Tell me about a design problem that you solved that you are proud of. How long did it take you to solve the problem? How did you know the problem was fixed?

Test Staff Member

Tell me what you have done in the past to test the product. How have you learned about the product?



Debugging: I show the candidate a software product in development, including a piece of the code, and ask him or her to solve a problem that I tell the candidate already exists in the code. (In this audition, I intend to see how the person looks for problems, isolates problems, considers solutions, looks for alternative solutions, chooses a solution, and implements a solution. If you will have candidates look at production code, be sure to carefully select the code sample in advance of the interview. Rather than having the candidate work on a computer or at a workstation, print out the selected segment of code so the candidate doesn’t possibly see something proprietary that you don’t want seen.)

Product design: I explain a desired addition or modification to one area in a particular product’s design. I ask the candidate first to re-design to satisfy my request, and then to explain why he or she chose the particular approach. (In this audition, I’m looking at how candidates examine designs, what issues they are sensitive to, and how they know either that the design is complete or what they would have to know in order to determine that the design is done. Be sure to select the product area in advance, so you know what to discuss with the candidate.)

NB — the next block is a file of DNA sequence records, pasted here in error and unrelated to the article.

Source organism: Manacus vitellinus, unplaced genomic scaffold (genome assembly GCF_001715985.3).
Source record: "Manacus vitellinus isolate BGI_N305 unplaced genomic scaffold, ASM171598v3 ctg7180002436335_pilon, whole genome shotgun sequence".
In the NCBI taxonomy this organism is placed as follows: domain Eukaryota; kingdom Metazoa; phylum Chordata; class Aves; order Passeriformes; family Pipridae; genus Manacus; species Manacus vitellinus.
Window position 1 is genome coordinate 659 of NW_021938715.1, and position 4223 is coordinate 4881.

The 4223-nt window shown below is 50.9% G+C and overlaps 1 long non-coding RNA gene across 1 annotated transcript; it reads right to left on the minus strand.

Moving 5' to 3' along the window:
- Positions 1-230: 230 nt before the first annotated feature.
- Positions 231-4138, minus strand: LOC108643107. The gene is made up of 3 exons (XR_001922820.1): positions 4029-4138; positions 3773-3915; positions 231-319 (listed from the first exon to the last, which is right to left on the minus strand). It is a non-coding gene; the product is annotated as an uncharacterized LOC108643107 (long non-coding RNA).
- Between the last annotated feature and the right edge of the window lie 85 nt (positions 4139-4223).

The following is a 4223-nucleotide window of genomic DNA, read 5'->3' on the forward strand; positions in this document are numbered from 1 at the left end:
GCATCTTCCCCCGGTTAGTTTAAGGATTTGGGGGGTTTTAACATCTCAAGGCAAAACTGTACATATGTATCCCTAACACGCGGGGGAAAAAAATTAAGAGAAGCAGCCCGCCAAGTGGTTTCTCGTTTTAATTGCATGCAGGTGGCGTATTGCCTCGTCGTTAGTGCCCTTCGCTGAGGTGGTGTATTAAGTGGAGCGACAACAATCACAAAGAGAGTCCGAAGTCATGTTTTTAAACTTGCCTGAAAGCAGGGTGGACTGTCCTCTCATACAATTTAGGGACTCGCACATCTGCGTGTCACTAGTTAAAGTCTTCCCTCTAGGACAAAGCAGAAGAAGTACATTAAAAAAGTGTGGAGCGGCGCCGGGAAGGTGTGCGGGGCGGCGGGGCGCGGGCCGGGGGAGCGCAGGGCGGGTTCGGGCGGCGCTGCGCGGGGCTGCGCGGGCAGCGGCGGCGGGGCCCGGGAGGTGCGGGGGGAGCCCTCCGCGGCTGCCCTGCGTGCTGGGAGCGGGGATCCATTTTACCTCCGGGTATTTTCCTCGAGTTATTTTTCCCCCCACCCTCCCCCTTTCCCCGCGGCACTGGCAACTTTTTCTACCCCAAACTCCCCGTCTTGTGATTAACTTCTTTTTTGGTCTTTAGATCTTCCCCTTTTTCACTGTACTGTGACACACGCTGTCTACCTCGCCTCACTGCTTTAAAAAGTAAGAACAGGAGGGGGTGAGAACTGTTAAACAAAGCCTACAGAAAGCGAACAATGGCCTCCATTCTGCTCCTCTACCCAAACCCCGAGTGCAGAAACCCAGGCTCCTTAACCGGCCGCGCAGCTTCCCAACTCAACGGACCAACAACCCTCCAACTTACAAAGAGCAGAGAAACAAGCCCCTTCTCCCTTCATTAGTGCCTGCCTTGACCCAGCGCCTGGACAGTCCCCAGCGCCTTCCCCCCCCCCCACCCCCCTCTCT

One good technique for auditioning testers requires a product demonstration. I provide a brief written description of a part of the product and then give the candidate tester some time with the product to explore it. I then have one of two choices: Either I ask the candidate tester to walk through his or her thought process on how to test the product or I ask the candidate to perform actual testing and problem reporting. In cases in which it is possible to show the candidate the running product rather than just a description, I sit the person down in front of the computer, and say, “Go test. Here’s some paper so you can take notes. I want you to walk me through your testing in twenty minutes.” You can look for not just the person’s specific approach, but also how he or she went about exploring the product.


A type of project management audition I like to use when I’m looking for a manager for a high-visibility or large project requires candidates to thoroughly describe a project they have managed. I ask the candidate to describe how he or she organized the particular project and what the deliverables were, and then I ask the candidate to describe what variation on that organization he or she would use according to several lifecycles, such as staged delivery, SCRUM, spiral, or waterfall lifecycles. Depending on how familiar the candidate is with various lifecycles, I may then ask which lifecycle he or she would choose if doing the project again—and why—and what impact such a lifecycle might have on the interim and final project deliverables.

For managers, I sometimes set up an audition to take place during a lunchtime meeting, and I invite attendees from the group with which the candidate would be working if hired. The audition segment could consist of a brief presentation by the candidate, to be followed by a Q & A session. I note to whom the candidate talks most frequently, and whom the candidate avoids.


How not to mess up hiring in tech

blog comments powered by Disqus

Want to get my personal insights on what I learn as I learn it? Subscribe now!